They hated how unclean the vermin made everything. Leaving waste everywhere they went, and secreting liquids out of their horrid skins. They weren't at all like the passenger. Sleek, smooth, and elegant.

They hoped that the queen's ideas of temperate expansion would succeed soon. As far as they were concerned, the vermin still occupied too much of the world.

The passenger was not naive, however. He recognized that they still required the vermin to survive. Hideous as they were, they were inextricably linked with the passenger's people.

They heard something rustling down the street.

Cautiously, the passenger brandished their club and slunk towards the source of the sound. They peered around the corner of a building and discovered three vermin in a dead-end alleyway. The two larger ones were digging through several trash cans while a small one sat beside them.

The passenger quickly ducked back around the corner.

"Come find me," they said into the radio. "I've found them."

"I will track your pheromones," said the driver. "I will be there momentarily."

The passenger marched back around the corner, holding their club in one hand. The two larger vermin had heard his radio and were aware of his presence, but the smaller one seemed to have taken no notice. One of the two larger vermin ran over to the small one and embraced it protectively.

The passenger made a sudden realization.

They noticed the driver marching down the street towards them and stepped aside to let them stand next to them, blocking the vermin's only means of escape.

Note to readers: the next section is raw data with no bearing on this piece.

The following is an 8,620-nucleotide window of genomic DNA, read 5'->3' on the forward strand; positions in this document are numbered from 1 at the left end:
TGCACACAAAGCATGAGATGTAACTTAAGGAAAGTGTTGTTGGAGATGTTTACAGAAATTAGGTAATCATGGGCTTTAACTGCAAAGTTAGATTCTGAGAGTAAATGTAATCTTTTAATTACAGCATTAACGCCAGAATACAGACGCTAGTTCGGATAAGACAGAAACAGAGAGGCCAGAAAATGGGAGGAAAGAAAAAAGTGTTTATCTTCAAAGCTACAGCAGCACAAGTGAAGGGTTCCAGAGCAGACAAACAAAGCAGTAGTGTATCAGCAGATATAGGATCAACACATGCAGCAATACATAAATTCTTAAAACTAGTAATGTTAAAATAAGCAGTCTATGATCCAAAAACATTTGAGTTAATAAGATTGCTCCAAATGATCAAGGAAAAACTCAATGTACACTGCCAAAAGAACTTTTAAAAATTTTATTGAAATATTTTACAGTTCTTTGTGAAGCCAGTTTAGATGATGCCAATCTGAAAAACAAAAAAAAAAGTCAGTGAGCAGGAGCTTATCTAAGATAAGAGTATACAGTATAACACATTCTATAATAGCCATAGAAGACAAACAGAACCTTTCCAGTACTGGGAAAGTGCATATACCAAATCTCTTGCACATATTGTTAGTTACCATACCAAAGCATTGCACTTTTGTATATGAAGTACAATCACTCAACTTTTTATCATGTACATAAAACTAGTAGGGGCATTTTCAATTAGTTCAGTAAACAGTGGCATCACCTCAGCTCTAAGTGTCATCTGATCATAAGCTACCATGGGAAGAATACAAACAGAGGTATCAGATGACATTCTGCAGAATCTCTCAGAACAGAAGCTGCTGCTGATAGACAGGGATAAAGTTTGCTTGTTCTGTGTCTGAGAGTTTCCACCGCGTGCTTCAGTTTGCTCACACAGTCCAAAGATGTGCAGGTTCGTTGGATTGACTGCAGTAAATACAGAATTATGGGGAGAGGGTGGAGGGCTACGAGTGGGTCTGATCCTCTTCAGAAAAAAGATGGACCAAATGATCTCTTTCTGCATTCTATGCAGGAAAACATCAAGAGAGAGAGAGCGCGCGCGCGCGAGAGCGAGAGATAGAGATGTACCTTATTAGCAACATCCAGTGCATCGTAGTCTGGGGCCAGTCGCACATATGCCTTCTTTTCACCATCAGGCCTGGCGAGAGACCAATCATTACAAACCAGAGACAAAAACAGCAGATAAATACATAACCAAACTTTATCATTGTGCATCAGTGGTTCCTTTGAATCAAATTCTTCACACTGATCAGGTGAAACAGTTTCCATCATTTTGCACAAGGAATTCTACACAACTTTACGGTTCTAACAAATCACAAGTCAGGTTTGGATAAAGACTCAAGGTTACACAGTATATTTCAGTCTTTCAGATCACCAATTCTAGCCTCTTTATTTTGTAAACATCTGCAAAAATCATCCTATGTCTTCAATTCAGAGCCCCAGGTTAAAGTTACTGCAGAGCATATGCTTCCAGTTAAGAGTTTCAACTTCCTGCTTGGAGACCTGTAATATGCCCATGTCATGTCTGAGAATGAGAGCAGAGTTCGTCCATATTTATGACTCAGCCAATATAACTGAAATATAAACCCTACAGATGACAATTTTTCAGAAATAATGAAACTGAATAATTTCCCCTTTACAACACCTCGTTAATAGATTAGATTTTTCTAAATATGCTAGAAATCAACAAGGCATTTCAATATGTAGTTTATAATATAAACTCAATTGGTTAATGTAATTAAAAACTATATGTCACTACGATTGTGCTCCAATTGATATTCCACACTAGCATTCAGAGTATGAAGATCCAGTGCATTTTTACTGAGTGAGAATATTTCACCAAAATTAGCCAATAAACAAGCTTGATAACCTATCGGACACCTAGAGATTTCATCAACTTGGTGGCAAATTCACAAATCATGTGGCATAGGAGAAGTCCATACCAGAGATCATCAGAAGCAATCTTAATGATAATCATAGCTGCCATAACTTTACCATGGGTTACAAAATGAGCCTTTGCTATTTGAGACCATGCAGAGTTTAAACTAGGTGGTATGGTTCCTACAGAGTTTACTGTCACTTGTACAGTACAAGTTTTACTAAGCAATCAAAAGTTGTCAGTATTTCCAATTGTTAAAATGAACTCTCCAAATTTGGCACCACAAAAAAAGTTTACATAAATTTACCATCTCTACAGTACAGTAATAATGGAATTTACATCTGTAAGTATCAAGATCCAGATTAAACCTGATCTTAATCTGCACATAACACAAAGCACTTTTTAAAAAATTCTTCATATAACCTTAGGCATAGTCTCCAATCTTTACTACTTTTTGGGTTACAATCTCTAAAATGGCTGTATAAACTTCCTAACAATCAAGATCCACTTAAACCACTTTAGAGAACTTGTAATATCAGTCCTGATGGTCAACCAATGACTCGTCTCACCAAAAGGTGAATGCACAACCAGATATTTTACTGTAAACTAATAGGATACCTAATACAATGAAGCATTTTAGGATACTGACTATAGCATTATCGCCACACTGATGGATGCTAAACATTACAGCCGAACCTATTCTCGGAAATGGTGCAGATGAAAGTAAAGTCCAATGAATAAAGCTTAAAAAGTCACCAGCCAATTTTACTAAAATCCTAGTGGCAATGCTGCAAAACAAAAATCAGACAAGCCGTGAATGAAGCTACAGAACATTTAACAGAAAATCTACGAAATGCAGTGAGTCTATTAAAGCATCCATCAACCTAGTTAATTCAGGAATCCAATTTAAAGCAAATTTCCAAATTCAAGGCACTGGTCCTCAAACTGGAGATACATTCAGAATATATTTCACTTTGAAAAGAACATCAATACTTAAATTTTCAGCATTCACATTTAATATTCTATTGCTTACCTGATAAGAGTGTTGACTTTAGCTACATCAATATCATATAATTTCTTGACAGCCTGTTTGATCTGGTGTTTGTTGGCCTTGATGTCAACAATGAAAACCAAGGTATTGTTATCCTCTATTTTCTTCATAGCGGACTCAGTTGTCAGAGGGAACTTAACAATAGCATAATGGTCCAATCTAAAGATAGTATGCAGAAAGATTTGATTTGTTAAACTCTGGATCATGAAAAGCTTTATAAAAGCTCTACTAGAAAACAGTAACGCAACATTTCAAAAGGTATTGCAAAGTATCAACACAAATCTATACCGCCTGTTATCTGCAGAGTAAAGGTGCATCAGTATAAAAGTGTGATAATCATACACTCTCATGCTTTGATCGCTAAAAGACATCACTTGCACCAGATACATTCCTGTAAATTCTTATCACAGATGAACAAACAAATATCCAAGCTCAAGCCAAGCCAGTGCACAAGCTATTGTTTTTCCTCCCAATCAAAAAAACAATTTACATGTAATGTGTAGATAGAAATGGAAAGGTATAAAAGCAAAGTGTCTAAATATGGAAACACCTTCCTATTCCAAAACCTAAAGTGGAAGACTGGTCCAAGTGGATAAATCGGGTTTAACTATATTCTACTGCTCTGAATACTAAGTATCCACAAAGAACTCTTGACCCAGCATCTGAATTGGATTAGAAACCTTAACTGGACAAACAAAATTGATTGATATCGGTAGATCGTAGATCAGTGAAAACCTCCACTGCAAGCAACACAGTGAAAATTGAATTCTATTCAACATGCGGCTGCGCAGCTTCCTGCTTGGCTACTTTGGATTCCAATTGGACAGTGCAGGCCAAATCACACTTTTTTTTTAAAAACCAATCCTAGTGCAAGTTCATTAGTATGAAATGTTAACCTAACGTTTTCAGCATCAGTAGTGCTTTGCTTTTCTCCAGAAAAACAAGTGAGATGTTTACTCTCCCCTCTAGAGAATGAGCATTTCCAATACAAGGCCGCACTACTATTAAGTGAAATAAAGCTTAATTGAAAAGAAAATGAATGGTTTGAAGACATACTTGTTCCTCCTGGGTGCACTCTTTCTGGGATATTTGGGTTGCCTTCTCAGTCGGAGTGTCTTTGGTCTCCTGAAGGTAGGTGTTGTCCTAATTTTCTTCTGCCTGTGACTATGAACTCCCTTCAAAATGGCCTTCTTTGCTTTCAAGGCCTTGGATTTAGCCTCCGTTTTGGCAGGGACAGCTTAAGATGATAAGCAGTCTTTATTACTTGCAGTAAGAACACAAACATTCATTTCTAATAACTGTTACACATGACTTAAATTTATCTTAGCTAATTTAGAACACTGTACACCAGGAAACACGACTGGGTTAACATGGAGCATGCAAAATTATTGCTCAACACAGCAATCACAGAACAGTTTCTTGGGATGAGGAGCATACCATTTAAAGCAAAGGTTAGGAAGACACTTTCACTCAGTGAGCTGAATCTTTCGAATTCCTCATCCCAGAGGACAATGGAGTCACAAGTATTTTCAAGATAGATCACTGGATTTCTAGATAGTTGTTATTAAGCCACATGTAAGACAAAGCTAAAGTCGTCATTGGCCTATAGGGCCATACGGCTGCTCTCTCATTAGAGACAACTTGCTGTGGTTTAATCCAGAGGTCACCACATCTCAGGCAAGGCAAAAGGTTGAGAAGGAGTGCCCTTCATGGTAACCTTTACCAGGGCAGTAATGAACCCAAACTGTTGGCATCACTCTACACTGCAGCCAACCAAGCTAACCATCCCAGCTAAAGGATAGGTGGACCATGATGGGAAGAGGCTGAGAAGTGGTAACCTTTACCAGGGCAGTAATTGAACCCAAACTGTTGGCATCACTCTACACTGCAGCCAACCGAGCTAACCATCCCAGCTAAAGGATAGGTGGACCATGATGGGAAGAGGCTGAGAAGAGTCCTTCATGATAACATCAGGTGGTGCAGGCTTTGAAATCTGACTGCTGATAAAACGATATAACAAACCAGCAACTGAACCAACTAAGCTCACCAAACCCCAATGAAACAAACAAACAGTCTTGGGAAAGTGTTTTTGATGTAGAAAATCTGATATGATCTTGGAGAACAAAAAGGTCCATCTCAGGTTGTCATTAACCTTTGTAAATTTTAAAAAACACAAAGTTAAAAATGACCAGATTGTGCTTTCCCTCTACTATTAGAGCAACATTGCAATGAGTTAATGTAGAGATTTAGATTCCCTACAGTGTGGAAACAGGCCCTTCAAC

"Get them out here," said the driver.

The passenger beckoned for them to come closer, but the vermin just stared dumbly forward. Eventually, the driver got frustrated and strode towards them. When they tried to run, the driver clubbed them both in the back, and they fell to the ground. The smaller vermin fell to the ground and looked up at the two cleaners with huge eyes. The driver moved to club it, but

"You'll kill it," the passenger stated.

"We do not need them alive," the driver said, but they lowered their club anyway.

The passenger picked up the small vermin, which regarded the passenger silently. The passenger could not read its expression. It found the way its face was able to contort nauseating.

"The smaller ones are larvae," said the passenger. "An immature form."

Suddenly, one of the two larger vermin leapt up and snatched the smaller one away from the passenger, screaming unintelligibly. The driver raised their club again, and the vermin flinched.

"See?" asked the passenger. "Protective of its offspring."

The driver considered this a moment.

"We need to take this to the queen," the driver said.